When I was a boy, my father and I would hitch a ride on the Miss Point Pleasant for a day of fishing off the Jersey shore in the Atlantic at dawn, at which point my dad would turn to me and always say, "Chas, the point of fishing is not to catch fish."
I thought of this during the ridiculous kerfuffle -- timed perfectly by lazy minds for lazy August -- newly aborning from the Art Newspaper to the Winkleman blog to Artinfo about "the failure of the gallery model," based on some moronic study citing the rise of the art fairs as a harbinger of doom for our beloved way of gallery life (someone didn't bother to tell the dozens of galleries in last week's Chelsea Art Walk that they are goners, but I digress).
These deep thinkers, wool gatherers and statisticians of white cubes going dark are all proceeding from a mistaken hypothesis: the point of galleries is not to sell art, it is to show art. Forty years mooning around the New York art world have at least shown me that galleries emerge and continue for a variety of economic reasons, but always for one sociological one -- that of exhibition.
Indeed, from Betty Parsons charging her artists for wine, press listings and invitations, to André Emmerich dealing pre-Colombian treasures on the sly, to OK Harris (Ivan Karp) hustling shows for a fee to every arts professor in mid-America, the methods of keeping a gallery going are creatively legion. Look no further than the latest testament to the strength of galleries among the true believers who continue to start them up: pop-up galleries.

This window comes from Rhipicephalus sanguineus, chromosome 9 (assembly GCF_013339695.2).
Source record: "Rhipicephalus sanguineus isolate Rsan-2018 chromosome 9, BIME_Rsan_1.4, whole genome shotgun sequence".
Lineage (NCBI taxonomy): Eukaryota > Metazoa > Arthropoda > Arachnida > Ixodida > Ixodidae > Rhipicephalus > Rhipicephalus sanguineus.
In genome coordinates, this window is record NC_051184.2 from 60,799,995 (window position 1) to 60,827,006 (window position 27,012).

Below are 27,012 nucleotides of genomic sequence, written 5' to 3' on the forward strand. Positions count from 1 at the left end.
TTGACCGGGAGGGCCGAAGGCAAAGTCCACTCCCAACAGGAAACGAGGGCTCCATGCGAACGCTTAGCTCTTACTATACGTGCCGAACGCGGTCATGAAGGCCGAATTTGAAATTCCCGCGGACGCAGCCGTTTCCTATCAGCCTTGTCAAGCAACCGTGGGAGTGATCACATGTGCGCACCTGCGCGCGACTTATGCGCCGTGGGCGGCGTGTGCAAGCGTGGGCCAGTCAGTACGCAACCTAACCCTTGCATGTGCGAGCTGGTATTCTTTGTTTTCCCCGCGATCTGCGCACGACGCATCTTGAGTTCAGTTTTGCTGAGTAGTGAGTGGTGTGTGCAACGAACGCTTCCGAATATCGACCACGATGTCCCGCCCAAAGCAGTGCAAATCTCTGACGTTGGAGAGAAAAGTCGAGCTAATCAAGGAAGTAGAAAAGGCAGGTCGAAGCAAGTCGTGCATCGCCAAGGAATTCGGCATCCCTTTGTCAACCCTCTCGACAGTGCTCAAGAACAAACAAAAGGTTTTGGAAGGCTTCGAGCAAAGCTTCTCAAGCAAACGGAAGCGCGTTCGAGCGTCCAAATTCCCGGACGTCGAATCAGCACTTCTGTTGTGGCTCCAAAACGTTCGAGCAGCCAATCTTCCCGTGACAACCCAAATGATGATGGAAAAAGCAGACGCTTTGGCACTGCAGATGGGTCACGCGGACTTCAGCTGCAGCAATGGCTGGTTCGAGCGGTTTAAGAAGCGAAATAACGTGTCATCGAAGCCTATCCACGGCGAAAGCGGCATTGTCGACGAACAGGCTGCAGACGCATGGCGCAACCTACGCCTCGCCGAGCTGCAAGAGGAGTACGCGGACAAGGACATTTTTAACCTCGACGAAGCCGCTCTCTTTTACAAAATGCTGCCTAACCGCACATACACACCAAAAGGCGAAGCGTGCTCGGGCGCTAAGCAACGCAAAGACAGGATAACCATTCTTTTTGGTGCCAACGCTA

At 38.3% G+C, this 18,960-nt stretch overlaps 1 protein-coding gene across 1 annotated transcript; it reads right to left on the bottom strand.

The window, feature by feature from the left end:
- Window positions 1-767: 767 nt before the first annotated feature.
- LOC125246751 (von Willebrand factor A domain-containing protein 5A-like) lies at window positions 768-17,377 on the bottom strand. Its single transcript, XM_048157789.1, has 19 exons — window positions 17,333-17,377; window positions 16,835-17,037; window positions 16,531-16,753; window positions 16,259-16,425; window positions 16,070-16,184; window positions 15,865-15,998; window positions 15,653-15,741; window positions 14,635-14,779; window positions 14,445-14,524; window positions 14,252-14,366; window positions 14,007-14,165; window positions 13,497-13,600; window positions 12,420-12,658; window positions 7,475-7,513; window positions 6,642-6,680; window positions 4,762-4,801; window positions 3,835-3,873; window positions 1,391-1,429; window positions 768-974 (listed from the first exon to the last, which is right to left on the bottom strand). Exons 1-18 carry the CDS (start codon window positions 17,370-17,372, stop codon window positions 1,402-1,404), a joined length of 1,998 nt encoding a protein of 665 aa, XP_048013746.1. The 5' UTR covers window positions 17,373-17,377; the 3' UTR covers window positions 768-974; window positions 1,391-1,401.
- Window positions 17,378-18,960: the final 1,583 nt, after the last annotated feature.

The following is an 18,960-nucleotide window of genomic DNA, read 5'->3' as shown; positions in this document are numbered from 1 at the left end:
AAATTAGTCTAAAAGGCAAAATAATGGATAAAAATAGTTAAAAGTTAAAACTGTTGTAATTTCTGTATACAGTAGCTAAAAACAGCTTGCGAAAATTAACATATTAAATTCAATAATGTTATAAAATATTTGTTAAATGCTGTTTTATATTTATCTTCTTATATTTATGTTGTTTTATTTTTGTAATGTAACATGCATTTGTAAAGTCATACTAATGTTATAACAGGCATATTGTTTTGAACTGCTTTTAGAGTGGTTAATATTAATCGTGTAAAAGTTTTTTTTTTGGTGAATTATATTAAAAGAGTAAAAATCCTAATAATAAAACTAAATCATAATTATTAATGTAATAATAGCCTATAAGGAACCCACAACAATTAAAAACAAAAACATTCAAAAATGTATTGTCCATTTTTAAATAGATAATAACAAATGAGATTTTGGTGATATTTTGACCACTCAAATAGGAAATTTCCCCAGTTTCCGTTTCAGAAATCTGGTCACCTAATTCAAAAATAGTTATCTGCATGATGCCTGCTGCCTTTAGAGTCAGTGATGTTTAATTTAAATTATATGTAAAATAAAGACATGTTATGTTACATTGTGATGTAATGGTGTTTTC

On this past July 14, I attended the opening on one of these phenomena and was astounded. The show was called "What Works,” a one-night exhibition at ArtStar's Space on Chrystie Street followed by three days of opening hours "by appointment only." Situated on the eighth floor of an office building near Sara Delano Park downtown, this popup effort was more professional than some of the shows I see at (I don't know) Winkleman Gallery.
The theme was collaborative work between artist couples, emphasizing their influence on each other. The work was highly stylized and accompanied by erudite wall texts and rivers of mediocre wine. The opening was jammed. As an example, one piece by Katherine Newbegin, Hotel Slavjia, Belgrade, Serbia, was a seductive C-print of a bathroom decked out in geometric blue patterns, while her partner, Todd Knopke, responded with a fabric piece called Chapel, a miniature done in the same blue patterns, and full of tiny religious clutter.
Especially innovative was one of my fave photographers, the great David Levinthal (partnering with Kate Sullivan), who offered an unlimited edition of toy photos at $85 a pop (complete with silver frame!). All this for a one-day pop-up gallery, mind you.
But there are similar stories throughout the world of art, as there always have been and shall ever be, because the urge to show it all off shall never, ever die -- and for that urge the art gallery, as a sanctuary, however temporal or temporary, remains superior, in spite of the whining sales folk in their dull stalls.
“What Works,” July 14-17, 2011, ArtStar, 195 Chrystie Street, 801B, New York, N.Y., 10002.
CHARLIE FINCH is co-author of Most Art Sucks: Five Years of Coagula (Smart Art Press).